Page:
In today’s age of three-dimensional movies, where directors work very hard for you have to an ‘experience’ through special effects, there are few film makers who still focus on making you think about the meaning of our existence. Woody Allen (despite all other issues that I have with the director) has explored several ideas around guilt and morality (Match Point), nostalgia (Mid Night in Paris), wonder (Magic in the Moonlight), and romance vs. love (Café Society) in the recent years.
Subtle concepts such as nostalgia, guilt and an internal struggle to remain moral, are hardly given much space in movies today, except may be a few sentences or a few seconds of an expression (please comment and share if you know of movies that have dealt with such comments/emotions-without making them overtly heavy). But to base entire movies on these emotions that we all feel, more often than we acknowledge in our goal driven lives, is what only a fine artist, and a keen observer of human mind can achieve.
So, I get to comment on the most recent of Allen’s movies—Café Society. Like all his other movies, which lately have taken place outside of the USA, the location and time periods drive the story just as much as the characters and plot. In fact since even the plot is secondary to the characters – we get to enter the minds of protagonists. What a treat!! Set against the backdrop of 1930s Hollywood, Café Society is a story of Bobby (Jesse Eisenberg), who moves to Los Angeles in search of a job. Bobby, while working for his uncle, falls in love with his secretary who has a mystery lover, and cannot reciprocate his feelings. But when she is rejected she turns to Bobby and reluctantly falls in love with him. Since this is not a mere girl-meets boy story, nor is it a tragedy —Allen deals with the paradox of choice. Can you be so sure that your choice today will lead to continued happiness? If you do realize later, and all too late, that your choice was not really ‘your’ choice but a result of circumstances or your own opportunistic, calculating or even practical nature, are you justified if you want to revert to the way things were, even if it means hurting the ones whose support has led you through your difficult times?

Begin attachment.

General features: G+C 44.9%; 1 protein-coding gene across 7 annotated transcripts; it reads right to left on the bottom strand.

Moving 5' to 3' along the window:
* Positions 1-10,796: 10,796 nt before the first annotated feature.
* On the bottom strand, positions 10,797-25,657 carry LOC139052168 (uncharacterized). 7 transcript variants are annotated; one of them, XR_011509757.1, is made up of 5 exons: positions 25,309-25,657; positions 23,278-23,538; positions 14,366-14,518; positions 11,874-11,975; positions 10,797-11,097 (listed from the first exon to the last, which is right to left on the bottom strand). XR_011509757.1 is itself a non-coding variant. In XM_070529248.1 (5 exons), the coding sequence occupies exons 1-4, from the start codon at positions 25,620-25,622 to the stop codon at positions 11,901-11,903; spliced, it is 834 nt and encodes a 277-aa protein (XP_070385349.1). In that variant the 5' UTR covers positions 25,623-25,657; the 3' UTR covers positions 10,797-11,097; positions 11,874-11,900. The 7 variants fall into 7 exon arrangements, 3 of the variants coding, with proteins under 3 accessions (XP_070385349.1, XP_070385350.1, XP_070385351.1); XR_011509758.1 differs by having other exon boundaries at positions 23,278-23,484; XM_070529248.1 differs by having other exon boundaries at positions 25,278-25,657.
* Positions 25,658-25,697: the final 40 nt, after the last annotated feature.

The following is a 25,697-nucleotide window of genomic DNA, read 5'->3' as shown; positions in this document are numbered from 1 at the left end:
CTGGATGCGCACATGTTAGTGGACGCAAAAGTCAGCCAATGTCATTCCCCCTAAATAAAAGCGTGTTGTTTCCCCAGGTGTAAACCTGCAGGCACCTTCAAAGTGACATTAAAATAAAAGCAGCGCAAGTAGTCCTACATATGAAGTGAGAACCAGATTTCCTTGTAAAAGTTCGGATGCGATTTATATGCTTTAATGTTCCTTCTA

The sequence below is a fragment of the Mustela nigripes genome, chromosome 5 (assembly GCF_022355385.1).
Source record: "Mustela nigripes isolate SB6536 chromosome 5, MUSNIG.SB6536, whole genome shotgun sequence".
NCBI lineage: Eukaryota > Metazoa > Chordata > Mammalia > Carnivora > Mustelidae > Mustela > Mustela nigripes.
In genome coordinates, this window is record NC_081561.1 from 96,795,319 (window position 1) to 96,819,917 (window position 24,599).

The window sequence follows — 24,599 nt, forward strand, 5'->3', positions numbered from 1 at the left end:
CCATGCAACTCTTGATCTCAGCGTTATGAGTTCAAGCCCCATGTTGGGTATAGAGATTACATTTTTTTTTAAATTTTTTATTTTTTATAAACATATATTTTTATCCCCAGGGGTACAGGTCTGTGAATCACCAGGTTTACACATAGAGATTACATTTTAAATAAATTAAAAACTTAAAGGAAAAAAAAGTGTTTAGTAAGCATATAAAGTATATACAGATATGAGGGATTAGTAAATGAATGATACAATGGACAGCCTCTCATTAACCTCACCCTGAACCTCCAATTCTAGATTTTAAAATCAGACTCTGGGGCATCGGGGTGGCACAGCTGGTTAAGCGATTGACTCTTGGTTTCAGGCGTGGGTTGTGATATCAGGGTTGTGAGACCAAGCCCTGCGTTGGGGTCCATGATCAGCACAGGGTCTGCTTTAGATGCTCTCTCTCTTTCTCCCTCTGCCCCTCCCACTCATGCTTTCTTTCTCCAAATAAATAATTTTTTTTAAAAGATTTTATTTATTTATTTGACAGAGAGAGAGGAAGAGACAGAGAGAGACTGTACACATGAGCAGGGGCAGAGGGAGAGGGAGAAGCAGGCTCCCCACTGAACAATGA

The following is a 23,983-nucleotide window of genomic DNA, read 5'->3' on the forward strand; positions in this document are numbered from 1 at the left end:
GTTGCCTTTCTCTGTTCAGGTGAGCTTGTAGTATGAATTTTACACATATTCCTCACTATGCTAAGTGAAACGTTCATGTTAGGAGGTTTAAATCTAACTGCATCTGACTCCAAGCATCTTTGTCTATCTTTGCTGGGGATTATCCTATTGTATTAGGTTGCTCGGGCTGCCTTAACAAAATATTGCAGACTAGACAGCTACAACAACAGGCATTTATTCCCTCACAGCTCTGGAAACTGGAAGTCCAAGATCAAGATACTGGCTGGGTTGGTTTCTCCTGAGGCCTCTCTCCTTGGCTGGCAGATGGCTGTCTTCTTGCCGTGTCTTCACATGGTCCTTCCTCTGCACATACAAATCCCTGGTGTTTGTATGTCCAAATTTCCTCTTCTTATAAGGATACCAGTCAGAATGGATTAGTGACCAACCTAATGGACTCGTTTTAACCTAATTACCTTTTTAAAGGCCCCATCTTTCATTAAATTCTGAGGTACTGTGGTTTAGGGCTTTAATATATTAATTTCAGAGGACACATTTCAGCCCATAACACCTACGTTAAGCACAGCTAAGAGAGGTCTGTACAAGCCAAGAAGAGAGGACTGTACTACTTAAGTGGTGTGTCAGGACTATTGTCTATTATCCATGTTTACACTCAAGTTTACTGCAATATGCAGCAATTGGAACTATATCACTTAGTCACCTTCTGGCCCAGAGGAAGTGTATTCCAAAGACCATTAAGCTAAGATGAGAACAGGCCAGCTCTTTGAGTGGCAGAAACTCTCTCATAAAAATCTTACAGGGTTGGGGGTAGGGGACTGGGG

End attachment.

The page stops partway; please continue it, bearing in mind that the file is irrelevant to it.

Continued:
Without giving away much, I can say that Café Society is a love story, that not only does not end happily but actually does not end. The viewer is left with an angst, as people are in real life, when they come at crossroads of facing the implications of their past decisions on their present. Research shows that the number of movies that focus on a love story but do not end happily has reduced over the years (may be never was that high) to please the audience. But in that pleasing of the audience, writers and directors become more contrived, and important questions remain unexplored. Café Society does not give an answer, but only provides a scenario, and throws the ‘thinking’ back in in our court.
Even though I carried the confusion of the lead characters with me as I walked out the theatre, I acknowledged— reluctantly, that I will be looking forward to Allen’s next movie, if only to see what questions he raises next.
Author- Charu Uppal